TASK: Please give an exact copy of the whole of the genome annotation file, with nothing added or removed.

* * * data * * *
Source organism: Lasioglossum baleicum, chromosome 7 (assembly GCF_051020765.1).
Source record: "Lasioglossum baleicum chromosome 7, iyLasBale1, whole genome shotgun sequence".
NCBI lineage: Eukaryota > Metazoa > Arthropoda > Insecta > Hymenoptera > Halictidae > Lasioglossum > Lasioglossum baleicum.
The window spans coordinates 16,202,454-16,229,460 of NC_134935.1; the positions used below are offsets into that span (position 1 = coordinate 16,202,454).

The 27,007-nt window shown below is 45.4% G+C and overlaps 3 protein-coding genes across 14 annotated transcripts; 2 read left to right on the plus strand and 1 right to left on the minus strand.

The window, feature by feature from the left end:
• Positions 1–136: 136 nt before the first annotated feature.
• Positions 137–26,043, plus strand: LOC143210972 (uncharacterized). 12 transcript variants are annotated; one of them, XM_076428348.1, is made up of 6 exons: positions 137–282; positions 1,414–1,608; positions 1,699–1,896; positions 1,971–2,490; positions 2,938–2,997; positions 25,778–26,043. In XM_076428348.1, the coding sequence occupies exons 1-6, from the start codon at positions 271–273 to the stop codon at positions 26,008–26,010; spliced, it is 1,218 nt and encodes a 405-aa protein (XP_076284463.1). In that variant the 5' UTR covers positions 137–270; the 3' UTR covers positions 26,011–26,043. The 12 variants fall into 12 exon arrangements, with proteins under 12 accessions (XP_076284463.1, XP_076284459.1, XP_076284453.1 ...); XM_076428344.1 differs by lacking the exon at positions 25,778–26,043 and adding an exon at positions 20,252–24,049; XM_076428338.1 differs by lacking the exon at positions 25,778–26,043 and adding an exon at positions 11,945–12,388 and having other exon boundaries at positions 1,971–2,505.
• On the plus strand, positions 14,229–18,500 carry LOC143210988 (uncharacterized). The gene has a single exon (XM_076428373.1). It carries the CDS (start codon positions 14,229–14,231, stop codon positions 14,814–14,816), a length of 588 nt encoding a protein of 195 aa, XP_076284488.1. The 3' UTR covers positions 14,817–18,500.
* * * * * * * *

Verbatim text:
Source organism: Lasioglossum baleicum, chromosome 7 (assembly GCF_051020765.1).
Source record: "Lasioglossum baleicum chromosome 7, iyLasBale1, whole genome shotgun sequence".
NCBI lineage: Eukaryota > Metazoa > Arthropoda > Insecta > Hymenoptera > Halictidae > Lasioglossum > Lasioglossum baleicum.
The window spans coordinates 16,202,454-16,229,460 of NC_134935.1; the positions used below are offsets into that span (position 1 = coordinate 16,202,454).

The 27,007-nt window shown below is 45.4% G+C and overlaps 3 protein-coding genes across 14 annotated transcripts; 2 read left to right on the plus strand and 1 right to left on the minus strand.

The window, feature by feature from the left end:
• Positions 1–136: 136 nt before the first annotated feature.
• Positions 137–26,043, plus strand: LOC143210972 (uncharacterized). 12 transcript variants are annotated; one of them, XM_076428348.1, is made up of 6 exons: positions 137–282; positions 1,414–1,608; positions 1,699–1,896; positions 1,971–2,490; positions 2,938–2,997; positions 25,778–26,043. In XM_076428348.1, the coding sequence occupies exons 1-6, from the start codon at positions 271–273 to the stop codon at positions 26,008–26,010; spliced, it is 1,218 nt and encodes a 405-aa protein (XP_076284463.1). In that variant the 5' UTR covers positions 137–270; the 3' UTR covers positions 26,011–26,043. The 12 variants fall into 12 exon arrangements, with proteins under 12 accessions (XP_076284463.1, XP_076284459.1, XP_076284453.1 ...); XM_076428344.1 differs by lacking the exon at positions 25,778–26,043 and adding an exon at positions 20,252–24,049; XM_076428338.1 differs by lacking the exon at positions 25,778–26,043 and adding an exon at positions 11,945–12,388 and having other exon boundaries at positions 1,971–2,505.
• On the plus strand, positions 14,229–18,500 carry LOC143210988 (uncharacterized). The gene has a single exon (XM_076428373.1). It carries the CDS (start codon positions 14,229–14,231, stop codon positions 14,814–14,816), a length of 588 nt encoding a protein of 195 aa, XP_076284488.1. The 3' UTR covers positions 14,817–18,500.